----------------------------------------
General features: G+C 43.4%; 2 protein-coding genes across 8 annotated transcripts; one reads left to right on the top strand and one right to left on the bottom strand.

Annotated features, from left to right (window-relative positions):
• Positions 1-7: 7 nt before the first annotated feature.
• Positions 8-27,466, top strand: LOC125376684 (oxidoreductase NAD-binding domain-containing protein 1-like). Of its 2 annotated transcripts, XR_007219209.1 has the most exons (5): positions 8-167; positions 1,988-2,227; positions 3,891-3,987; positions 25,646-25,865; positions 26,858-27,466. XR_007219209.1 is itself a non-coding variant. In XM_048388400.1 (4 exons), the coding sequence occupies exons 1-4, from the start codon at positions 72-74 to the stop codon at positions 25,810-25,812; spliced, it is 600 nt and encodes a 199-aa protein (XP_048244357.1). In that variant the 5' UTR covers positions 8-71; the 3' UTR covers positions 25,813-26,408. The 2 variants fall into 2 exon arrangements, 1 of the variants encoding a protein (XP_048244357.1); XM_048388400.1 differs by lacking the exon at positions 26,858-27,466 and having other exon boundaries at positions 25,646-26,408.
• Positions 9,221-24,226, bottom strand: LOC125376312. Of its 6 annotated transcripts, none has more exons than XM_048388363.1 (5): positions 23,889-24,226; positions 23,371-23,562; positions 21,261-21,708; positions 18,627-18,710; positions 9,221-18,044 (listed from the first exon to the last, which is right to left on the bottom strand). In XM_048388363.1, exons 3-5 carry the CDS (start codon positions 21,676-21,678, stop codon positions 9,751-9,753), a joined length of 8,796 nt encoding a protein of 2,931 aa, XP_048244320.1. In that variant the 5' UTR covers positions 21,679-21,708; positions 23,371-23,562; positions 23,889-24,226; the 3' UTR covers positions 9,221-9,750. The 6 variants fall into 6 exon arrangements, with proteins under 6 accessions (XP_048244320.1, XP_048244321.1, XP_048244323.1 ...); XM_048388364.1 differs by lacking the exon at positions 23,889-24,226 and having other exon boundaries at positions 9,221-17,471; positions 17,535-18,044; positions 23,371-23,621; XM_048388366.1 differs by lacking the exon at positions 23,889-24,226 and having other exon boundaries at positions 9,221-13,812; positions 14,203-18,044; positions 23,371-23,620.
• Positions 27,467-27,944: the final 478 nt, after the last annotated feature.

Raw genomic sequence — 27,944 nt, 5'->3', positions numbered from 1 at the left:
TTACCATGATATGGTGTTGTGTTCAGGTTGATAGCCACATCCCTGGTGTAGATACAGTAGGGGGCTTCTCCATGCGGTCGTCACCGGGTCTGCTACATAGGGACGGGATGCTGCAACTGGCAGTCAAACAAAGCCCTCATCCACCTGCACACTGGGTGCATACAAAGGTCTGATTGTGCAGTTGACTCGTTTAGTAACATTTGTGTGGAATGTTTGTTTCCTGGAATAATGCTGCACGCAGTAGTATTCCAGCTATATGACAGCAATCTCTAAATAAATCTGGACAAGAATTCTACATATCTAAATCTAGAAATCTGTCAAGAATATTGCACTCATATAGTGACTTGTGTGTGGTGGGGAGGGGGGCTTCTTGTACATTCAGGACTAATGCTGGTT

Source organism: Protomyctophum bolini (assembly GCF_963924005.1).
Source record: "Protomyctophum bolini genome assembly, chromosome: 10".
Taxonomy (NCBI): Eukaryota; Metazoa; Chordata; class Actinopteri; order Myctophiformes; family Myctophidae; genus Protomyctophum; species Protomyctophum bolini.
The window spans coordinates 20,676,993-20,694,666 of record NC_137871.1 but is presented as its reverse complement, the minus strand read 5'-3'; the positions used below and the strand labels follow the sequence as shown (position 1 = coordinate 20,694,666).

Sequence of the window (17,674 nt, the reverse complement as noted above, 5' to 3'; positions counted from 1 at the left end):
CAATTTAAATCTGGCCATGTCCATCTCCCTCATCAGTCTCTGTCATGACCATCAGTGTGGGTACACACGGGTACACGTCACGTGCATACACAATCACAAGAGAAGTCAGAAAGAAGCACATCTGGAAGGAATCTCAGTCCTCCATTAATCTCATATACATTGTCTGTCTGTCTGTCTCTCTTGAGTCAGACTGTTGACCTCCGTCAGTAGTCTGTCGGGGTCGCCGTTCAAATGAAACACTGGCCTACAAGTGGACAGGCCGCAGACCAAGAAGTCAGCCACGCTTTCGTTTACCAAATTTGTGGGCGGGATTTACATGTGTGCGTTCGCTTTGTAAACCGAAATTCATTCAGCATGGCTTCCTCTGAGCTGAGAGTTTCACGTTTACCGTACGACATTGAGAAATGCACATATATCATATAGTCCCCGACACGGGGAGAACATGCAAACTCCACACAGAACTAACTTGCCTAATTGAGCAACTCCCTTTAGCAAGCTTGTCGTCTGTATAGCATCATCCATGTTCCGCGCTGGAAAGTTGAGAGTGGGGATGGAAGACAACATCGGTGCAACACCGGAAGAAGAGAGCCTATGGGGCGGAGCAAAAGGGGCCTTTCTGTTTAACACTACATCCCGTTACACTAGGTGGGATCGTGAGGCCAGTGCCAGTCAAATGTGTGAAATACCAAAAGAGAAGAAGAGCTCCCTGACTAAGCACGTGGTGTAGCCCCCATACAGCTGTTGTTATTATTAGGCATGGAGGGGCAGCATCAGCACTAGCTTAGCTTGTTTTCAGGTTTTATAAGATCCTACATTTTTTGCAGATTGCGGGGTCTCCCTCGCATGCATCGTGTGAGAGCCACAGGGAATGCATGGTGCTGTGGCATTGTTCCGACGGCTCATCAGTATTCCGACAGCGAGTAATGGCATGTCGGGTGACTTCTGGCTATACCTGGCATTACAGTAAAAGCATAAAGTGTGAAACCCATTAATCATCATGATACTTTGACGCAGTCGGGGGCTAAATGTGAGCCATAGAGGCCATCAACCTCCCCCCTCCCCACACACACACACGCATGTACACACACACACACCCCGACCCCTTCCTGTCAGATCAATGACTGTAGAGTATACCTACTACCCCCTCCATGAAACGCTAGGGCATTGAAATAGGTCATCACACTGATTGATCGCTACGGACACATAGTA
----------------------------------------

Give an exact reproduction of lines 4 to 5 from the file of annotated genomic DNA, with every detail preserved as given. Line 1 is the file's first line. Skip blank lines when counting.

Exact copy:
• Positions 8-27,466, top strand: LOC125376684 (oxidoreductase NAD-binding domain-containing protein 1-like). Of its 2 annotated transcripts, XR_007219209.1 has the most exons (5): positions 8-167; positions 1,988-2,227; positions 3,891-3,987; positions 25,646-25,865; positions 26,858-27,466. XR_007219209.1 is itself a non-coding variant. In XM_048388400.1 (4 exons), the coding sequence occupies exons 1-4, from the start codon at positions 72-74 to the stop codon at positions 25,810-25,812; spliced, it is 600 nt and encodes a 199-aa protein (XP_048244357.1). In that variant the 5' UTR covers positions 8-71; the 3' UTR covers positions 25,813-26,408. The 2 variants fall into 2 exon arrangements, 1 of the variants encoding a protein (XP_048244357.1); XM_048388400.1 differs by lacking the exon at positions 26,858-27,466 and having other exon boundaries at positions 25,646-26,408.
• Positions 9,221-24,226, bottom strand: LOC125376312. Of its 6 annotated transcripts, none has more exons than XM_048388363.1 (5): positions 23,889-24,226; positions 23,371-23,562; positions 21,261-21,708; positions 18,627-18,710; positions 9,221-18,044 (listed from the first exon to the last, which is right to left on the bottom strand). In XM_048388363.1, exons 3-5 carry the CDS (start codon positions 21,676-21,678, stop codon positions 9,751-9,753), a joined length of 8,796 nt encoding a protein of 2,931 aa, XP_048244320.1. In that variant the 5' UTR covers positions 21,679-21,708; positions 23,371-23,562; positions 23,889-24,226; the 3' UTR covers positions 9,221-9,750. The 6 variants fall into 6 exon arrangements, with proteins under 6 accessions (XP_048244320.1, XP_048244321.1, XP_048244323.1 ...); XM_048388364.1 differs by lacking the exon at positions 23,889-24,226 and having other exon boundaries at positions 9,221-17,471; positions 17,535-18,044; positions 23,371-23,621; XM_048388366.1 differs by lacking the exon at positions 23,889-24,226 and having other exon boundaries at positions 9,221-13,812; positions 14,203-18,044; positions 23,371-23,620.